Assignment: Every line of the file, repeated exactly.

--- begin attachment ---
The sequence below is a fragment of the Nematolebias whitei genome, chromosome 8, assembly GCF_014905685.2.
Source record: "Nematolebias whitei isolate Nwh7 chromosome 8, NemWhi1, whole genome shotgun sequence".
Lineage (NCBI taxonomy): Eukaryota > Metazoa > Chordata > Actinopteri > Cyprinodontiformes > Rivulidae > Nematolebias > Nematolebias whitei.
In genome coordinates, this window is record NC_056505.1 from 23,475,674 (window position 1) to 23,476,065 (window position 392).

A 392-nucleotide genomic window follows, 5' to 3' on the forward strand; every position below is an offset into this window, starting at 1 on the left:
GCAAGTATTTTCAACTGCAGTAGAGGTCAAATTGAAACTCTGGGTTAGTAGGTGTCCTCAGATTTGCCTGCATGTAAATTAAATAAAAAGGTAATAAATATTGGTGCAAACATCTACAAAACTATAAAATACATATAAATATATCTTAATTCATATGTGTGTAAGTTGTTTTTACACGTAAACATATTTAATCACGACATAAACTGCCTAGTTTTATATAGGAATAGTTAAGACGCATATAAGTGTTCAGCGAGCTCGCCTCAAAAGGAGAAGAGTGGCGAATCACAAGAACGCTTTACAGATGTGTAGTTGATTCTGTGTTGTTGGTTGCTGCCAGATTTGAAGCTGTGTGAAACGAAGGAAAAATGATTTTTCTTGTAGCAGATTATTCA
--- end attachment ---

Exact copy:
The sequence below is a fragment of the Nematolebias whitei genome, chromosome 8, assembly GCF_014905685.2.
Source record: "Nematolebias whitei isolate Nwh7 chromosome 8, NemWhi1, whole genome shotgun sequence".
Lineage (NCBI taxonomy): Eukaryota > Metazoa > Chordata > Actinopteri > Cyprinodontiformes > Rivulidae > Nematolebias > Nematolebias whitei.
In genome coordinates, this window is record NC_056505.1 from 23,475,674 (window position 1) to 23,476,065 (window position 392).

A 392-nucleotide genomic window follows, 5' to 3' on the forward strand; every position below is an offset into this window, starting at 1 on the left:
GCAAGTATTTTCAACTGCAGTAGAGGTCAAATTGAAACTCTGGGTTAGTAGGTGTCCTCAGATTTGCCTGCATGTAAATTAAATAAAAAGGTAATAAATATTGGTGCAAACATCTACAAAACTATAAAATACATATAAATATATCTTAATTCATATGTGTGTAAGTTGTTTTTACACGTAAACATATTTAATCACGACATAAACTGCCTAGTTTTATATAGGAATAGTTAAGACGCATATAAGTGTTCAGCGAGCTCGCCTCAAAAGGAGAAGAGTGGCGAATCACAAGAACGCTTTACAGATGTGTAGTTGATTCTGTGTTGTTGGTTGCTGCCAGATTTGAAGCTGTGTGAAACGAAGGAAAAATGATTTTTCTTGTAGCAGATTATTCA